Note: This is not a rainbow and cotton candy post.
I sat in church listening to Fr. JG, a charismatic African-American priest, preach about the genocide in Rwanda. His influence as a spiritual leader attracted visitors from surrounding counties eager to soak in his wisdom and holiness. His booming voice and magnetic preaching style packed the building, week after week, with devotees starved for enlightenment and inspiration. In the tradition of other fearless liberation theologians, his passion for meaningful involvement obliterated the line between church and state. Strong words were hurled at the U.S. Government’s inaction. Lives are more important than political correctness.
In his most impassioned speech, Fr. JG appealed to his congregation to open their hearts to our African sisters and brothers. He implored everyone to support an event designed to raise awareness of the horrors in Rwanda. Alas, not even this gifted preacher’s passionate words could bridge the physical and experiential distance separating Rwanda from our proverbial couch. Apathy kept the masses glued to our mundane reality of privilege-laden daily life. The large venue was far from half full. Compassion without action is nothing more than wasted emotion.
I walked the grounds of a holocaust museum in Israel, jarred by the horrors of historic proportions humans wield at our hands. Shaken by the lack of human bond their generation and the international community displayed that allowed such blatant atrocities to happen, I consoled myself with the thought that, at least, I was not complicit. It was decades before my time. Guilt could not touch me then.
I stood before mass graves at the Kigali Memorial Centre, feeling the eerie silence of 250,000 skeletons. I read the biographies of the little children whose lives ended much too soon. One boy, five years old, the same age as my son, loved riding a bicycle. His favorite food included chips, meat and eggs. His best friend was his sister. He was described as a quiet, well-behaved boy. He would have been 23 this year.
I entered the doors of Ntarama Catholic church outside of Kigali. Its red brick walls inside were lined with clothing of fading colors belonging to about 5000 people who sought refuge here. I stared at skulls and an assortment of tibia, femur and humerus bones with mounting discomfort, knowing I was very much embroiled in the saga of my own life as these people were losing theirs.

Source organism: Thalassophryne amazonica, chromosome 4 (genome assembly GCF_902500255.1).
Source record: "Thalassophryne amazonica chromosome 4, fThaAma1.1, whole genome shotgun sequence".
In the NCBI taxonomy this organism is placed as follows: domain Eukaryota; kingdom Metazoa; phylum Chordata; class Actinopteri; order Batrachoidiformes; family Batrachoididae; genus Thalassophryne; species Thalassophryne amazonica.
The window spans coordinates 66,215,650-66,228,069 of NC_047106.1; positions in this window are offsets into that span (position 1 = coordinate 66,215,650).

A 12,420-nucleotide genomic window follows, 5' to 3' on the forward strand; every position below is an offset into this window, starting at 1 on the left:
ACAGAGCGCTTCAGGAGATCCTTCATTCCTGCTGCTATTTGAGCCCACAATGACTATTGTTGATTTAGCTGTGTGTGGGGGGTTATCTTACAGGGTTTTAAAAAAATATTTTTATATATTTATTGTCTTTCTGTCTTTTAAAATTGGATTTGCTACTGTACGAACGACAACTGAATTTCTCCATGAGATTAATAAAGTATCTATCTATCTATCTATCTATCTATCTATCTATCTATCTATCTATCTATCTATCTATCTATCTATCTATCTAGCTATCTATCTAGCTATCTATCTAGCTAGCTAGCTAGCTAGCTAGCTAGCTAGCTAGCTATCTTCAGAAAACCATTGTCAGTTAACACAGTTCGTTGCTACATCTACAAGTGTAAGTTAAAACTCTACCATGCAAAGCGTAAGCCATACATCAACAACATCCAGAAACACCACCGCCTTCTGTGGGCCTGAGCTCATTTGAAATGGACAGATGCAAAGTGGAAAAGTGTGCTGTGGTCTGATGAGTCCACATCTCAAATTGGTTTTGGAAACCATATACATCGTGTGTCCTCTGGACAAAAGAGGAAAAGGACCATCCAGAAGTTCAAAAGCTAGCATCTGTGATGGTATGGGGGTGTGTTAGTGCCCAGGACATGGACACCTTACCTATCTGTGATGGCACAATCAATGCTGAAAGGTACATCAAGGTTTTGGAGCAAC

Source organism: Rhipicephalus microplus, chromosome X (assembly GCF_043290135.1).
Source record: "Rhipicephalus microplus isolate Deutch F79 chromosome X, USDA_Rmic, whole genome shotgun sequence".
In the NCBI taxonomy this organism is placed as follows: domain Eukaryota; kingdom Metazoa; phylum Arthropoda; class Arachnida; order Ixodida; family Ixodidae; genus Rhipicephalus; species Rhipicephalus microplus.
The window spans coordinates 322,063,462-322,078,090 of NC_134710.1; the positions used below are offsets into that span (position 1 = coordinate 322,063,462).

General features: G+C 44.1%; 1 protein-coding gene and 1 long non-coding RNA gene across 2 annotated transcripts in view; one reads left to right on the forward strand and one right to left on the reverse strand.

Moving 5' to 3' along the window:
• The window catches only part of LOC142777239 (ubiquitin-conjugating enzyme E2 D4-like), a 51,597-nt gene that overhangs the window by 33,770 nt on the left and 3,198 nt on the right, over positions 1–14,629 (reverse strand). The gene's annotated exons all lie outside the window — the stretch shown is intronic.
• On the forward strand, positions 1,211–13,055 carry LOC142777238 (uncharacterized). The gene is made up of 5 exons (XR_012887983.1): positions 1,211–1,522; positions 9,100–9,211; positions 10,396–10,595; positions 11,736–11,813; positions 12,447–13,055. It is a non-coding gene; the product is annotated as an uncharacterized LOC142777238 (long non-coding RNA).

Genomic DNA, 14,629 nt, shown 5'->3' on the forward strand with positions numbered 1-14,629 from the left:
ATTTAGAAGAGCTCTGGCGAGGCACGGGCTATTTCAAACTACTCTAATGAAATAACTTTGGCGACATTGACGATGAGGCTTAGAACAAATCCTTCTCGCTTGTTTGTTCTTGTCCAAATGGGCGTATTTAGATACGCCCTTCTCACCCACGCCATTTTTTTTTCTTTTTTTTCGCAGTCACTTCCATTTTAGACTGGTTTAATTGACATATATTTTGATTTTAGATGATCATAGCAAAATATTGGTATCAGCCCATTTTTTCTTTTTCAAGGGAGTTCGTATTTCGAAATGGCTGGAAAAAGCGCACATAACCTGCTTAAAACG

Does this seem too much to share? If so, it is a minor inconvenience to endure, knowing we have been blessed with geographic luck. By sharing this experience, I hope to remember the lives that were lost in our common not-too-distant past and to honor the survivors spared by genocide as well as those still being affected by its residual effects today.
Some truths are concealed, dressed up, toned down, blown out of proportion or sworn to secrecy. Other truths hack like a machete.
If the cutting pain that naked truth brings has the power to reinstill our human bond back to our present condition as a human race, then I will take the latter. Because, ultimately, I believe we’d all rather feel than not. We’d rather care than not. We’d rather hurt then hope for healing than pretend there’s no pain in living. When we embrace our nature as feeling, caring, hurting, hoping-for-healing human beings, perhaps we will see just how much of the earth, the moon, the stars, the sky we share with one another. And maybe then, we will have gained a stronger human bond that won’t ever again allow us to fail a whole nation, a whole race.